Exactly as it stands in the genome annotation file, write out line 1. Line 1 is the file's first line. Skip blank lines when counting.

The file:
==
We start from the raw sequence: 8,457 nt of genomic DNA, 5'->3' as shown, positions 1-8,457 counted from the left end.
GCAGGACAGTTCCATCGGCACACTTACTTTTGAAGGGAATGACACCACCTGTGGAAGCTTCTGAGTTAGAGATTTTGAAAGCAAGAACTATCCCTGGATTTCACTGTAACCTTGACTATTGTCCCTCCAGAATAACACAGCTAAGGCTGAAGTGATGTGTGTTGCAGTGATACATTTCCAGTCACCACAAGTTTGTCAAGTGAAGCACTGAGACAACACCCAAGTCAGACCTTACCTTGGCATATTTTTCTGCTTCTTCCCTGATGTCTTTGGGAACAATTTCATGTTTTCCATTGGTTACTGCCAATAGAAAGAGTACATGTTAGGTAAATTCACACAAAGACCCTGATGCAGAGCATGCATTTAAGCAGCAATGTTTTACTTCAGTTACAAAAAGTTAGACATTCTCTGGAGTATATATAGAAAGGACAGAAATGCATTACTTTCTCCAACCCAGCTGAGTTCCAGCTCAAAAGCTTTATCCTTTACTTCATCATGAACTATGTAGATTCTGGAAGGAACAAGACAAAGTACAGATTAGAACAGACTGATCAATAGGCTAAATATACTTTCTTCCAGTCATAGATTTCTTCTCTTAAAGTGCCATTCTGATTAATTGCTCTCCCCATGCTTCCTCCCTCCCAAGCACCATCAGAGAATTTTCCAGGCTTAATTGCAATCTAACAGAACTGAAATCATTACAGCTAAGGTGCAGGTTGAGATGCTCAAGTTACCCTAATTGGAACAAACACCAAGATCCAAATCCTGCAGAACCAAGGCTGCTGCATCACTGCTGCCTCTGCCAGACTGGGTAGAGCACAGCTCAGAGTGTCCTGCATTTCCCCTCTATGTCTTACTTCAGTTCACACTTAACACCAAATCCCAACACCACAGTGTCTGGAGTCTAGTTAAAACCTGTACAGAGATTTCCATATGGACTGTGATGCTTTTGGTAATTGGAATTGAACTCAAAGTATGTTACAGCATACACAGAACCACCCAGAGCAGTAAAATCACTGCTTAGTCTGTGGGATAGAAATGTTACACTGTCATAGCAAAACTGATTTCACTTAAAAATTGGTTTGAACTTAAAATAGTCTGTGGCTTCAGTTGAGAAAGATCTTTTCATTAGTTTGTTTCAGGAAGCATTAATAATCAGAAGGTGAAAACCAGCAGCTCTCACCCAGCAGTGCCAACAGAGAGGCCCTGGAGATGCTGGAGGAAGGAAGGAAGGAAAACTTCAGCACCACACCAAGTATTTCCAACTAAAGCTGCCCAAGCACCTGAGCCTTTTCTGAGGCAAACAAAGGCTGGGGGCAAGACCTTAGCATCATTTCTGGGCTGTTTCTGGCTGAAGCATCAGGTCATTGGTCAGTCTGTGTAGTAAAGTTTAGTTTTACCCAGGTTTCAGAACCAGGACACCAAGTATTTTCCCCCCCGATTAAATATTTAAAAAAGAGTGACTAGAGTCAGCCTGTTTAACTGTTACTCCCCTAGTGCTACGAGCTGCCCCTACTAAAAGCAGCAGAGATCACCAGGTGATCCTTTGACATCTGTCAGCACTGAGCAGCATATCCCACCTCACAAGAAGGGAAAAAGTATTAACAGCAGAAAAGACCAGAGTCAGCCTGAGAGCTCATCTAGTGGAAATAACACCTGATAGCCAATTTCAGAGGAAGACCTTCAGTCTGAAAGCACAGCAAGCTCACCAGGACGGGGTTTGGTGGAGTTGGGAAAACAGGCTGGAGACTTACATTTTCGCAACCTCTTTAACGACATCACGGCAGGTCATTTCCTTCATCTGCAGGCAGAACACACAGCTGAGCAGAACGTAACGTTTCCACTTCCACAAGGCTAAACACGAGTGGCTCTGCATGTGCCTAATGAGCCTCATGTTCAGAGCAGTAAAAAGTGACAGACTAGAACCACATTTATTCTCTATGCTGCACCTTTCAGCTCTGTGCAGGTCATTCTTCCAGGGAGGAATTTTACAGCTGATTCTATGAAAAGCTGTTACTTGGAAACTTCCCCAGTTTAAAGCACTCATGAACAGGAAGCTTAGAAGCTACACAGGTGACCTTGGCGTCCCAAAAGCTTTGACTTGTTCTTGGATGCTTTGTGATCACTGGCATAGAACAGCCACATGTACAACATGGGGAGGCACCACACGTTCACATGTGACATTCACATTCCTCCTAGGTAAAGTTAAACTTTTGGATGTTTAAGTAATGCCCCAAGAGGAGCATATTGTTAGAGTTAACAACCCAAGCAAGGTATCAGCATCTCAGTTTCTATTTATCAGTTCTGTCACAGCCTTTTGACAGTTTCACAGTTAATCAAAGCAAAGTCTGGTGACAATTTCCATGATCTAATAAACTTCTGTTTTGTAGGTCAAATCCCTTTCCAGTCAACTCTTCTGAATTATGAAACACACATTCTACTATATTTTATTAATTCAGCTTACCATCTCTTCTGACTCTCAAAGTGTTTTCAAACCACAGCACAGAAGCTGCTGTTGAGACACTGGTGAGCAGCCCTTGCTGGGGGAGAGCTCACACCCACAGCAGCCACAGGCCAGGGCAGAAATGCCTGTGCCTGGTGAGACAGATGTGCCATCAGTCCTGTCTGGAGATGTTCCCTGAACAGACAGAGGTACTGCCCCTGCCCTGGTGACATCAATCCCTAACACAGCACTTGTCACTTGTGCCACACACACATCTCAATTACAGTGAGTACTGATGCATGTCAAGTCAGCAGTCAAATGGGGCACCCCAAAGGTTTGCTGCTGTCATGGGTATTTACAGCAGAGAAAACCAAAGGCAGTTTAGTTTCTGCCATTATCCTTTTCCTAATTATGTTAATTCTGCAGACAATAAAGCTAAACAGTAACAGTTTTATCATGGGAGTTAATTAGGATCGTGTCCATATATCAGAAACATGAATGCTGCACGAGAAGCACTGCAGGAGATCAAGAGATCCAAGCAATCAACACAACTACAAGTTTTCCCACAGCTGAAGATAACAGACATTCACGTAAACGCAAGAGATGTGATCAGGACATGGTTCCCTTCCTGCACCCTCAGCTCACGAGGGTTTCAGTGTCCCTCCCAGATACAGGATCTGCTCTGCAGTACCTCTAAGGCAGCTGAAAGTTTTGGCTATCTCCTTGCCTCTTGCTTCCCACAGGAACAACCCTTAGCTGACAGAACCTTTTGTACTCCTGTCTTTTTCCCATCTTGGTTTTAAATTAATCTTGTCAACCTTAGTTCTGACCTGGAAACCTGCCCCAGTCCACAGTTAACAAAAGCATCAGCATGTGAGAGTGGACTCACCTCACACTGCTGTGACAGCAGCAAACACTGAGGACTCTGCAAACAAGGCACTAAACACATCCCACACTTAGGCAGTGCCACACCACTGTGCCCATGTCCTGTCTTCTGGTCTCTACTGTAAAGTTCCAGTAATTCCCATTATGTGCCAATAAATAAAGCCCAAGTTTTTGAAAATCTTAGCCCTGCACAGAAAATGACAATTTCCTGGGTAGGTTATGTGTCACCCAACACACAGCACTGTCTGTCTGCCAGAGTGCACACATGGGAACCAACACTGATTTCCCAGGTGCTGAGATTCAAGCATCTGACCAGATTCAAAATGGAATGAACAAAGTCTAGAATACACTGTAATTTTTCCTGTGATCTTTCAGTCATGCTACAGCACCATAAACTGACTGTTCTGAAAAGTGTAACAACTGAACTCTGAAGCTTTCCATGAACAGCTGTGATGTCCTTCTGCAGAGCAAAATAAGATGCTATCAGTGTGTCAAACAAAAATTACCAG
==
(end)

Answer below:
We start from the raw sequence: 8,457 nt of genomic DNA, 5'->3' as shown, positions 1-8,457 counted from the left end.